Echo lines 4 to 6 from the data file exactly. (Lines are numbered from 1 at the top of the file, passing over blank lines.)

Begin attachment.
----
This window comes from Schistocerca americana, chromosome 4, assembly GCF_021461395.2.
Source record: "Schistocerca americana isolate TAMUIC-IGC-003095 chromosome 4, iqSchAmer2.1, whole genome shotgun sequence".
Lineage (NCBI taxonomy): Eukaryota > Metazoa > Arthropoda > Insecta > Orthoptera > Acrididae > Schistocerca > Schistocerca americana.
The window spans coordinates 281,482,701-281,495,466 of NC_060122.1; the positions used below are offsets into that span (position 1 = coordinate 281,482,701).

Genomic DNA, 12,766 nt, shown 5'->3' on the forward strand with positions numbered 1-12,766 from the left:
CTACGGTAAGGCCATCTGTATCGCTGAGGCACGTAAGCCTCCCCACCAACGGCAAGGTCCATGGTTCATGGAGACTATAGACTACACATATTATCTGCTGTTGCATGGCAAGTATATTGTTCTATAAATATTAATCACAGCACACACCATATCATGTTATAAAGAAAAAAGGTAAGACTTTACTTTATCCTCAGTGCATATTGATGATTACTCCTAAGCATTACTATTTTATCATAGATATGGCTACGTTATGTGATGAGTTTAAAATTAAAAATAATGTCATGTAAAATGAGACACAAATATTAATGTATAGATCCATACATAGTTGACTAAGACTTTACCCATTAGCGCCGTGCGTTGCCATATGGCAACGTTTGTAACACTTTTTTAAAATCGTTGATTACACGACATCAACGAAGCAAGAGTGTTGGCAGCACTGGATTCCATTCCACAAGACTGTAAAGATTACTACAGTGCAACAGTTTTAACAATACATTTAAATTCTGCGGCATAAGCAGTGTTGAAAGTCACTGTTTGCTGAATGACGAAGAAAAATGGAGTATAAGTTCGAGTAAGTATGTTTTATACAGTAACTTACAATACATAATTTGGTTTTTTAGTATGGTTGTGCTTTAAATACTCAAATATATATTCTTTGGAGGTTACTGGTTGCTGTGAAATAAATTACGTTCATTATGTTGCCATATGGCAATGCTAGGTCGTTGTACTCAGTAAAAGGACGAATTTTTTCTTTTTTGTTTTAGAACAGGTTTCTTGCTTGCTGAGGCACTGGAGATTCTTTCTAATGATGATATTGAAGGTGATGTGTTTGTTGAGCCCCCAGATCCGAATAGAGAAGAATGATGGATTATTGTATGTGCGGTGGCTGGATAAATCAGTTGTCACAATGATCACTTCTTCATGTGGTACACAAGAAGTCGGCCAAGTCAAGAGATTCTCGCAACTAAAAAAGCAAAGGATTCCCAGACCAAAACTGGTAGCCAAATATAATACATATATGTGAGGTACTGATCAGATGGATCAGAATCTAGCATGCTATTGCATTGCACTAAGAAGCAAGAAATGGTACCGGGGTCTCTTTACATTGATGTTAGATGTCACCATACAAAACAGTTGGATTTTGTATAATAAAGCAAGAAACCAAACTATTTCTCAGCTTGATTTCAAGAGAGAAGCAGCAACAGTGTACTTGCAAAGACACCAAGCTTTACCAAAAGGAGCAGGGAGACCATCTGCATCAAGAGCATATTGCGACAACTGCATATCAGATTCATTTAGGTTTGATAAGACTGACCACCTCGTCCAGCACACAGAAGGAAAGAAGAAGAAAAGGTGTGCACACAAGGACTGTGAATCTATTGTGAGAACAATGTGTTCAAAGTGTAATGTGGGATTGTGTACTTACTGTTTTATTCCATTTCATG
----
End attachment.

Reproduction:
The window spans coordinates 281,482,701-281,495,466 of NC_060122.1; the positions used below are offsets into that span (position 1 = coordinate 281,482,701).

Genomic DNA, 12,766 nt, shown 5'->3' on the forward strand with positions numbered 1-12,766 from the left:
CTACGGTAAGGCCATCTGTATCGCTGAGGCACGTAAGCCTCCCCACCAACGGCAAGGTCCATGGTTCATGGAGACTATAGACTACACATATTATCTGCTGTTGCATGGCAAGTATATTGTTCTATAAATATTAATCACAGCACACACCATATCATGTTATAAAGAAAAAAGGTAAGACTTTACTTTATCCTCAGTGCATATTGATGATTACTCCTAAGCATTACTATTTTATCATAGATATGGCTACGTTATGTGATGAGTTTAAAATTAAAAATAATGTCATGTAAAATGAGACACAAATATTAATGTATAGATCCATACATAGTTGACTAAGACTTTACCCATTAGCGCCGTGCGTTGCCATATGGCAACGTTTGTAACACTTTTTTAAAATCGTTGATTACACGACATCAACGAAGCAAGAGTGTTGGCAGCACTGGATTCCATTCCACAAGACTGTAAAGATTACTACAGTGCAACAGTTTTAACAATACATTTAAATTCTGCGGCATAAGCAGTGTTGAAAGTCACTGTTTGCTGAATGACGAAGAAAAATGGAGTATAAGTTCGAGTAAGTATGTTTTATACAGTAACTTACAATACATAATTTGGTTTTTTAGTATGGTTGTGCTTTAAATACTCAAATATATATTCTTTGGAGGTTACTGGTTGCTGTGAAATAAATTACGTTCATTATGTTGCCATATGGCAATGCTAGGTCGTTGTACTCAGTAAAAGGACGAATTTTTTCTTTTTTGTTTTAGAACAGGTTTCTTGCTTGCTGAGGCACTGGAGATTCTTTCTAATGATGATATTGAAGGTGATGTGTTTGTTGAGCCCCCAGATCCGAATAGAGAAGAATGATGGATTATTGTATGTGCGGTGGCTGGATAAATCAGTTGTCACAATGATCACTTCTTCATGTGGTACACAAGAAGTCGGCCAAGTCAAGAGATTCTCGCAACTAAAAAAGCAAAGGATTCCCAGACCAAAACTGGTAGCCAAATATAATACATATATGTGAGGTACTGATCAGATGGATCAGAATCTAGCATGCTATTGCATTGCACTAAGAAGCAAGAAATGGTACCGGGGTCTCTTTACATTGATGTTAGATGTCACCATACAAAACAGTTGGATTTTGTATAATAAAGCAAGAAACCAAACTATTTCTCAGCTTGATTTCAAGAGAGAAGCAGCAACAGTGTACTTGCAAAGACACCAAGCTTTACCAAAAGGAGCAGGGAGACCATCTGCATCAAGAGCATATTGCGACAACTGCATATCAGATTCATTTAGGTTTGATAAGACTGACCACCTCGTCCAGCACACAGAAGGAAAGAAGAAGAAAAGGTGTGCACACAAGGACTGTGAATCTATTGTGAGAACAATGTGTTCAAAGTGTAATGTGGGATTGTGTACTTACTGTTTTATTCCATTTCATG